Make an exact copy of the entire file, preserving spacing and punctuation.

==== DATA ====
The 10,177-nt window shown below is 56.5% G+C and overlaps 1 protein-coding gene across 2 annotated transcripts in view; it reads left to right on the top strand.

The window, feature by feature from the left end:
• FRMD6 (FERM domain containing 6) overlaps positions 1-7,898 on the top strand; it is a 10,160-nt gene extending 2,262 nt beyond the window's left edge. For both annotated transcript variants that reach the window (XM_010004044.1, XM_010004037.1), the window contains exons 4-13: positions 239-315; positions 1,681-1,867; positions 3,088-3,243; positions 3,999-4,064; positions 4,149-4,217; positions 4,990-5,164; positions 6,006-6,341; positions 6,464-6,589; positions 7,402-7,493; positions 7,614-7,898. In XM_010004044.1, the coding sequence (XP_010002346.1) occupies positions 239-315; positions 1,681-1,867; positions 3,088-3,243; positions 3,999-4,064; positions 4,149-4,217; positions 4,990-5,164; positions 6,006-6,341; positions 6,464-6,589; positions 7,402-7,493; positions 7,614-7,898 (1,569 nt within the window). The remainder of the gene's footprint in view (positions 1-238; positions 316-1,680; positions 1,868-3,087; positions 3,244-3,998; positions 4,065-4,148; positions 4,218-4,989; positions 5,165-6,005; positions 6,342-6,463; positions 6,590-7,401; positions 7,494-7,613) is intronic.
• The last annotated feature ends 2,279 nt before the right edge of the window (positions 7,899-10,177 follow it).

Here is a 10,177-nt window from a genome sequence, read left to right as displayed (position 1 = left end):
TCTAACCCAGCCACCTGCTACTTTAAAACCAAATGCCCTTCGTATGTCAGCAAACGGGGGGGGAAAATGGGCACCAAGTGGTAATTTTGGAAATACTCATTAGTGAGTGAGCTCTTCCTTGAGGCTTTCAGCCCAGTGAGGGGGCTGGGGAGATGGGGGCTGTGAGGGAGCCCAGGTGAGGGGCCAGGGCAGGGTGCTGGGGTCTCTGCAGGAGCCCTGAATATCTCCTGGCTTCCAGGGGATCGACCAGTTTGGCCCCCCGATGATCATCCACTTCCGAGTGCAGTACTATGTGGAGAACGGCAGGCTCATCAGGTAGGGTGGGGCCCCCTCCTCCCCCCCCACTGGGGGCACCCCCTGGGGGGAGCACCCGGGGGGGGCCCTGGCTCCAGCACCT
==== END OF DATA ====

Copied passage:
The 10,177-nt window shown below is 56.5% G+C and overlaps 1 protein-coding gene across 2 annotated transcripts in view; it reads left to right on the top strand.

The window, feature by feature from the left end:
• FRMD6 (FERM domain containing 6) overlaps positions 1-7,898 on the top strand; it is a 10,160-nt gene extending 2,262 nt beyond the window's left edge. For both annotated transcript variants that reach the window (XM_010004044.1, XM_010004037.1), the window contains exons 4-13: positions 239-315; positions 1,681-1,867; positions 3,088-3,243; positions 3,999-4,064; positions 4,149-4,217; positions 4,990-5,164; positions 6,006-6,341; positions 6,464-6,589; positions 7,402-7,493; positions 7,614-7,898. In XM_010004044.1, the coding sequence (XP_010002346.1) occupies positions 239-315; positions 1,681-1,867; positions 3,088-3,243; positions 3,999-4,064; positions 4,149-4,217; positions 4,990-5,164; positions 6,006-6,341; positions 6,464-6,589; positions 7,402-7,493; positions 7,614-7,898 (1,569 nt within the window). The remainder of the gene's footprint in view (positions 1-238; positions 316-1,680; positions 1,868-3,087; positions 3,244-3,998; positions 4,065-4,148; positions 4,218-4,989; positions 5,165-6,005; positions 6,342-6,463; positions 6,590-7,401; positions 7,494-7,613) is intronic.
• The last annotated feature ends 2,279 nt before the right edge of the window (positions 7,899-10,177 follow it).

Here is a 10,177-nt window from a genome sequence, read left to right as displayed (position 1 = left end):
TCTAACCCAGCCACCTGCTACTTTAAAACCAAATGCCCTTCGTATGTCAGCAAACGGGGGGGGAAAATGGGCACCAAGTGGTAATTTTGGAAATACTCATTAGTGAGTGAGCTCTTCCTTGAGGCTTTCAGCCCAGTGAGGGGGCTGGGGAGATGGGGGCTGTGAGGGAGCCCAGGTGAGGGGCCAGGGCAGGGTGCTGGGGTCTCTGCAGGAGCCCTGAATATCTCCTGGCTTCCAGGGGATCGACCAGTTTGGCCCCCCGATGATCATCCACTTCCGAGTGCAGTACTATGTGGAGAACGGCAGGCTCATCAGGTAGGGTGGGGCCCCCTCCTCCCCCCCCACTGGGGGCACCCCCTGGGGGGAGCACCCGGGGGGGGCCCTGGCTCCAGCACCT